Posted: 16 May 2016

Mental health week

This week is Mental Health Awareness Week with the theme ‘Relationships’.

For us at The Children’s Society it is an opportunity to talk about the lack of therapeutic support services available to young people who have experienced sexual exploitation.

Only 1 in 10

mental health trusts fast track victims of sexual exploitation for mental health support


Children who experience low self-esteem and confidence can be very vulnerable to the grooming process.

Sometimes young people who have not experienced love and affection growing up, mistakenly believe that their abusers are the only people who care about them.

In other cases they may have learnt to normalise experiences of abuse as a way of dealing with earlier trauma they may have experienced.

One of The Children’s Society's child sexual exploitation prevention practitioners has written about a situation showing how this ‘normalising of abuse’ can happen and the effect it can have:

‘Whilst we were out I spoke to the young person about the concerns that had been highlighted about relationships between her and [her boyfriend]. [The] young person denied most of it and said that her boyfriend had only ever hit her once, he doesn’t make her have sex with him and everything they do together she wants to do. The young person said whatever happens between her and her boyfriend is between them, as she is the only one that knows just how much he cares for her. The young person seemed to have lots of excuses for her boyfriend’s behaviour and was angry when I told her that concerns will need to be shared with the police and social care.’[from The Children’s Society’s notes.]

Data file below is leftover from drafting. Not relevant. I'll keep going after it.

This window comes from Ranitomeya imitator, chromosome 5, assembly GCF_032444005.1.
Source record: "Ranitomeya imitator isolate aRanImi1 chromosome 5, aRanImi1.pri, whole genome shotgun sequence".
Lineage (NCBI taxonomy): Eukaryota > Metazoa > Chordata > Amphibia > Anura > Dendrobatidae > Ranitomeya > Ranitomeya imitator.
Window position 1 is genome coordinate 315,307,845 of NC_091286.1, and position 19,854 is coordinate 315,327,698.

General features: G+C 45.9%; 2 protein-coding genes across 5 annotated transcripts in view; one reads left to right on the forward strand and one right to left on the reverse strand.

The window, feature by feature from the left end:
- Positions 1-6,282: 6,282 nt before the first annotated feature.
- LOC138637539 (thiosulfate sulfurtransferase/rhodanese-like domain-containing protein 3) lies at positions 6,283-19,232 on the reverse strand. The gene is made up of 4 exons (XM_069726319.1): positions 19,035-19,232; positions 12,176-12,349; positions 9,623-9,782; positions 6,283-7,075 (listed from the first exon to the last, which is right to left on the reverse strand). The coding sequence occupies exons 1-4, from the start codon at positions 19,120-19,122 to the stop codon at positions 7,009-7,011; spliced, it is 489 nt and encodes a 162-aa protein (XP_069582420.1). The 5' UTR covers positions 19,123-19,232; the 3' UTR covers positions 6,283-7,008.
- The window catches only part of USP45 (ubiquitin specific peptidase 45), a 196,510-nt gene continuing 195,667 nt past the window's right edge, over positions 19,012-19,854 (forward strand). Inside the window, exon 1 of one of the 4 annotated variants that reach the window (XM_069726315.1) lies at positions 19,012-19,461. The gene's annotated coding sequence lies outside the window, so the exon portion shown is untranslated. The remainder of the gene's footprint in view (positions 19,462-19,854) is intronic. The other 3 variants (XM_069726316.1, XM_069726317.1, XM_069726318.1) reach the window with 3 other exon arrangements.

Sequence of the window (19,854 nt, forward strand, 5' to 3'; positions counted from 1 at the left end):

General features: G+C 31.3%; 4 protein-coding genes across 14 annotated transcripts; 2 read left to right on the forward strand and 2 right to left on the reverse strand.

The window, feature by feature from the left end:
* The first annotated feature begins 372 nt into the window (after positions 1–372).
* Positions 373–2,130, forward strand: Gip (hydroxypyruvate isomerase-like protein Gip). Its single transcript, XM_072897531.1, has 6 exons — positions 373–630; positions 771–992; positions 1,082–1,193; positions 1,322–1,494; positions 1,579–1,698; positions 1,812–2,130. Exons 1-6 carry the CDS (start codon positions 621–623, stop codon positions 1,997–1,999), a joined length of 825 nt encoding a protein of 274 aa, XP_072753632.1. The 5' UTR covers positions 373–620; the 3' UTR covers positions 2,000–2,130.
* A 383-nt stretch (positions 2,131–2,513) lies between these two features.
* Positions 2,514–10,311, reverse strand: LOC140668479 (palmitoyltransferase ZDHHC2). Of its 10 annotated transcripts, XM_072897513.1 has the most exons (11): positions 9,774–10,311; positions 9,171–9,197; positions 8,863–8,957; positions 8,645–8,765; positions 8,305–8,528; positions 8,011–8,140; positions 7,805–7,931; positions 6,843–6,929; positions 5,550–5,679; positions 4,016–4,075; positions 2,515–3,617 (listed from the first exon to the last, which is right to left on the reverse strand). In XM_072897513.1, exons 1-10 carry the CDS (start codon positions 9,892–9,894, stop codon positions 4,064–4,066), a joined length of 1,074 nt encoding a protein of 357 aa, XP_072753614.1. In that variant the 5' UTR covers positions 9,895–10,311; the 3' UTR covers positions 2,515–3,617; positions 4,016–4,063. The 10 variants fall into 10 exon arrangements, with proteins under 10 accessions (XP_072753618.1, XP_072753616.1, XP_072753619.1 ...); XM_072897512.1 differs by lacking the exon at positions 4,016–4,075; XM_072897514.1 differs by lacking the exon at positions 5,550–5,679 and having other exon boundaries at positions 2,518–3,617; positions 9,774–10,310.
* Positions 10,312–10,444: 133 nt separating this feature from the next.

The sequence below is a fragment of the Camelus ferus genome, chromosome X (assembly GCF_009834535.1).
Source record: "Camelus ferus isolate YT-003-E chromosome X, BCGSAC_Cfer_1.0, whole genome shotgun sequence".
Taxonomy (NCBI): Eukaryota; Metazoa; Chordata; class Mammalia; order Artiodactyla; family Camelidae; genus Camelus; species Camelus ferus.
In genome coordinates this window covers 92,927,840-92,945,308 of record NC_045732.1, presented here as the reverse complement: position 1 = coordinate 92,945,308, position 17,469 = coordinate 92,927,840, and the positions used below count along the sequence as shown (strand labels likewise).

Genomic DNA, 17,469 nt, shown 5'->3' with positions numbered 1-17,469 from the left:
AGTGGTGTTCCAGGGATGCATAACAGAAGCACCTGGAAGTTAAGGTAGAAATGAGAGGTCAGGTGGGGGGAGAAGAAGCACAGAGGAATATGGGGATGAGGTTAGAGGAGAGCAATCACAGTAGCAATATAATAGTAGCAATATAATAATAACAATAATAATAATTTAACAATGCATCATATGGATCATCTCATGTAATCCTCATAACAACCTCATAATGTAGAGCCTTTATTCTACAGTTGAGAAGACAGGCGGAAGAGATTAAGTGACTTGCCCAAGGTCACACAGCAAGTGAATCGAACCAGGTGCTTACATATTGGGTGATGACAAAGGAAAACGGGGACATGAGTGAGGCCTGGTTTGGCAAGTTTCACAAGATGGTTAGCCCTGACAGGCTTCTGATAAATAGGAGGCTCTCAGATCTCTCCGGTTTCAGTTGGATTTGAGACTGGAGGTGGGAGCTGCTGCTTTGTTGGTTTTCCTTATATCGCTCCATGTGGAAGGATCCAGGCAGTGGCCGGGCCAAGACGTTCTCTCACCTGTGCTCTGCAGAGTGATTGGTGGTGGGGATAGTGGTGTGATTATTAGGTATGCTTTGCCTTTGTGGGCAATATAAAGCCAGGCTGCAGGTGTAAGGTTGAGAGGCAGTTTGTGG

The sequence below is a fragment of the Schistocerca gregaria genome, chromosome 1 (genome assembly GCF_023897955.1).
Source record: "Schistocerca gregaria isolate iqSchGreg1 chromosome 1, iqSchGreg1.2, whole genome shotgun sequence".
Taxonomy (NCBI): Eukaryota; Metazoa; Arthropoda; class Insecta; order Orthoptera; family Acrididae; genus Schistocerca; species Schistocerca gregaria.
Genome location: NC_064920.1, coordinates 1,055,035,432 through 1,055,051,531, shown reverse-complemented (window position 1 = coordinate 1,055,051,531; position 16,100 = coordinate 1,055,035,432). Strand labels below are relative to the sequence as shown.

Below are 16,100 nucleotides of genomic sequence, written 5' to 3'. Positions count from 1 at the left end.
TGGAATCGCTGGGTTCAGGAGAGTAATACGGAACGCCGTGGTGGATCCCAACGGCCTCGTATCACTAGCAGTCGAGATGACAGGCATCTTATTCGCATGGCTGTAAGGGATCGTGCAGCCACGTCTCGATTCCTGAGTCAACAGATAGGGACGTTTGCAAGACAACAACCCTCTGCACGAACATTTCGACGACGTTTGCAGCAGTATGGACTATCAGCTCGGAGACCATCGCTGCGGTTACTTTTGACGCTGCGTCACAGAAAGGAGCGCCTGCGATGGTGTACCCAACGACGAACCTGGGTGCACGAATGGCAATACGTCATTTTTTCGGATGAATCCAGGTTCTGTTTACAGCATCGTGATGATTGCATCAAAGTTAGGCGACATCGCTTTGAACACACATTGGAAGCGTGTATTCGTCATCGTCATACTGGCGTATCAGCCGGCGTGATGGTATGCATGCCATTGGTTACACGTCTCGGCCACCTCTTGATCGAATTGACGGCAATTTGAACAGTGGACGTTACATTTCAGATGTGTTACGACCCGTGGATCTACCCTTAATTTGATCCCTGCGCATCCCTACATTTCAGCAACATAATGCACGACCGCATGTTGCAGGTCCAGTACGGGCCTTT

‘I am really concerned about her as I feel she will do anything to protect her boyfriend as she feels he has saved her from a harder life at home. She seems to not realise the way her boyfriend is behaving towards her puts her in just as much risk.’ [from The Children’s Society’s notes.]

Teenagers who experience sexual abuse should be recognised as recovering from trauma and deserve adequate therapeutic support – yet this support isn’t readily available.

support isn’t readily available

In the report Old  enough to know better? we found evidence that vulnerable young people recovering from trauma were not able to access mental health support services because they were not considered stable enough to engage, or because there were safeguarding agencies involved. 

Our practitioners report severe shortages of therapeutic support services for young people who have experienced abuse or display sexually harmful behaviour.

Only 1 in 10 mental health trusts fast track victims of sexual exploitation for mental health support and in many areas, the lack of services has led to long waiting times putting off older vulnerable teenagers whose lives may be volatile.

But this is exactly what we at The Children’s Society are trying to change  with your help.

As part of our Seriously Awkward campaign, we are asking MPs to help us secure changes to the Policing and Crime Bill to better protect vulnerable teenagers. One of our key priorities is to ensure better access to mental health support for children who have been sexually abused so they get the help they need, before reaching crisis.

Please take action and contact your MP about this campaign.

Email your MP

By Laura Kekuti - Guest bloggers
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